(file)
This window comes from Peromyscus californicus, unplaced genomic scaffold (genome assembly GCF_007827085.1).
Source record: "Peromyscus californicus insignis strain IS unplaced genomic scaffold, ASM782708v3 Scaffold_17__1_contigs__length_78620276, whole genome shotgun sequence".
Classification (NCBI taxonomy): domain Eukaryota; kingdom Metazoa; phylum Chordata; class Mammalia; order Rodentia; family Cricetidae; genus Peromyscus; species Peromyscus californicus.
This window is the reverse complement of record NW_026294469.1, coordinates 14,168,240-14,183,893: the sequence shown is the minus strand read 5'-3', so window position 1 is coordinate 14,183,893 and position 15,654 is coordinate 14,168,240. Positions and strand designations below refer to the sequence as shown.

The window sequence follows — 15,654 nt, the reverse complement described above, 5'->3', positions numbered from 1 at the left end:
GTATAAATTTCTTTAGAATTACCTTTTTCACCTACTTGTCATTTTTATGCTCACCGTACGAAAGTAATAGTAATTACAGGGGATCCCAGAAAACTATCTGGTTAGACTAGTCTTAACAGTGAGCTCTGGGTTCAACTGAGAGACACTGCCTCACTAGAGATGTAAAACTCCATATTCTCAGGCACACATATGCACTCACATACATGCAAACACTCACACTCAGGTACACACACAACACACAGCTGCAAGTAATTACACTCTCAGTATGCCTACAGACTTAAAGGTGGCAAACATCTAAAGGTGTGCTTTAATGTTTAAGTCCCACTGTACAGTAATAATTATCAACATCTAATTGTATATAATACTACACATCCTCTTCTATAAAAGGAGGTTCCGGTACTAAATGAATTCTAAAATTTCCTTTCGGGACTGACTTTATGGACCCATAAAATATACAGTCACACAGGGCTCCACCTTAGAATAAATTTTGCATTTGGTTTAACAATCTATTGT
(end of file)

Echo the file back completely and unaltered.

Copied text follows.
This window comes from Peromyscus californicus, unplaced genomic scaffold (genome assembly GCF_007827085.1).
Source record: "Peromyscus californicus insignis strain IS unplaced genomic scaffold, ASM782708v3 Scaffold_17__1_contigs__length_78620276, whole genome shotgun sequence".
Classification (NCBI taxonomy): domain Eukaryota; kingdom Metazoa; phylum Chordata; class Mammalia; order Rodentia; family Cricetidae; genus Peromyscus; species Peromyscus californicus.
This window is the reverse complement of record NW_026294469.1, coordinates 14,168,240-14,183,893: the sequence shown is the minus strand read 5'-3', so window position 1 is coordinate 14,183,893 and position 15,654 is coordinate 14,168,240. Positions and strand designations below refer to the sequence as shown.

The window sequence follows — 15,654 nt, the reverse complement described above, 5'->3', positions numbered from 1 at the left end:
GTATAAATTTCTTTAGAATTACCTTTTTCACCTACTTGTCATTTTTATGCTCACCGTACGAAAGTAATAGTAATTACAGGGGATCCCAGAAAACTATCTGGTTAGACTAGTCTTAACAGTGAGCTCTGGGTTCAACTGAGAGACACTGCCTCACTAGAGATGTAAAACTCCATATTCTCAGGCACACATATGCACTCACATACATGCAAACACTCACACTCAGGTACACACACAACACACAGCTGCAAGTAATTACACTCTCAGTATGCCTACAGACTTAAAGGTGGCAAACATCTAAAGGTGTGCTTTAATGTTTAAGTCCCACTGTACAGTAATAATTATCAACATCTAATTGTATATAATACTACACATCCTCTTCTATAAAAGGAGGTTCCGGTACTAAATGAATTCTAAAATTTCCTTTCGGGACTGACTTTATGGACCCATAAAATATACAGTCACACAGGGCTCCACCTTAGAATAAATTTTGCATTTGGTTTAACAATCTATTGT